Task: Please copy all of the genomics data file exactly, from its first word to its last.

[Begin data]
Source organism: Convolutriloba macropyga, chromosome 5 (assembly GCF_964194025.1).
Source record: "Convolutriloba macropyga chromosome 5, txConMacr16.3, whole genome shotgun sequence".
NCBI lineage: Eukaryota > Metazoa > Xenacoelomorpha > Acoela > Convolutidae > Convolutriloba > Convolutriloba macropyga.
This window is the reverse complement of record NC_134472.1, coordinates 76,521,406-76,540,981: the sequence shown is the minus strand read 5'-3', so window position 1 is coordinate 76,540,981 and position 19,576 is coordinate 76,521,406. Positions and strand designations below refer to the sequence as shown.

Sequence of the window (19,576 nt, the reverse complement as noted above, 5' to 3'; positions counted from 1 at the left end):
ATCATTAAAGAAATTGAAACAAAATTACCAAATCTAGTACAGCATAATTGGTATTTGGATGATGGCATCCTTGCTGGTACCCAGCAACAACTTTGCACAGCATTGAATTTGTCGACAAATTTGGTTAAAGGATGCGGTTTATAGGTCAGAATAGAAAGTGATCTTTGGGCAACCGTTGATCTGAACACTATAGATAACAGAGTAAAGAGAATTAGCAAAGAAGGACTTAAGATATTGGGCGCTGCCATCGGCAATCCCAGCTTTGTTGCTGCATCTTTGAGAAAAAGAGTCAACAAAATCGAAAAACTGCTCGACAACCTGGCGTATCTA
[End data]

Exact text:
Source organism: Convolutriloba macropyga, chromosome 5 (assembly GCF_964194025.1).
Source record: "Convolutriloba macropyga chromosome 5, txConMacr16.3, whole genome shotgun sequence".
NCBI lineage: Eukaryota > Metazoa > Xenacoelomorpha > Acoela > Convolutidae > Convolutriloba > Convolutriloba macropyga.
This window is the reverse complement of record NC_134472.1, coordinates 76,521,406-76,540,981: the sequence shown is the minus strand read 5'-3', so window position 1 is coordinate 76,540,981 and position 19,576 is coordinate 76,521,406. Positions and strand designations below refer to the sequence as shown.

Sequence of the window (19,576 nt, the reverse complement as noted above, 5' to 3'; positions counted from 1 at the left end):
ATCATTAAAGAAATTGAAACAAAATTACCAAATCTAGTACAGCATAATTGGTATTTGGATGATGGCATCCTTGCTGGTACCCAGCAACAACTTTGCACAGCATTGAATTTGTCGACAAATTTGGTTAAAGGATGCGGTTTATAGGTCAGAATAGAAAGTGATCTTTGGGCAACCGTTGATCTGAACACTATAGATAACAGAGTAAAGAGAATTAGCAAAGAAGGACTTAAGATATTGGGCGCTGCCATCGGCAATCCCAGCTTTGTTGCTGCATCTTTGAGAAAAAGAGTCAACAAAATCGAAAAACTGCTCGACAACCTGGCGTATCTA